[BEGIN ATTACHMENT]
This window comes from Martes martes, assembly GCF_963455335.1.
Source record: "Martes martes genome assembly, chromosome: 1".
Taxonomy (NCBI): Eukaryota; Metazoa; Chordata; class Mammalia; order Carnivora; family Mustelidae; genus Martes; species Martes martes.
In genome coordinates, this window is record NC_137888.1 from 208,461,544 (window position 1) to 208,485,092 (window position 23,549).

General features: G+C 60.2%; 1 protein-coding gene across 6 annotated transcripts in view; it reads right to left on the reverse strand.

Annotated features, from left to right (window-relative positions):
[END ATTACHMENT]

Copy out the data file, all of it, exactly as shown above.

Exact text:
This window comes from Martes martes, assembly GCF_963455335.1.
Source record: "Martes martes genome assembly, chromosome: 1".
Taxonomy (NCBI): Eukaryota; Metazoa; Chordata; class Mammalia; order Carnivora; family Mustelidae; genus Martes; species Martes martes.
In genome coordinates, this window is record NC_137888.1 from 208,461,544 (window position 1) to 208,485,092 (window position 23,549).

General features: G+C 60.2%; 1 protein-coding gene across 6 annotated transcripts in view; it reads right to left on the reverse strand.

Annotated features, from left to right (window-relative positions):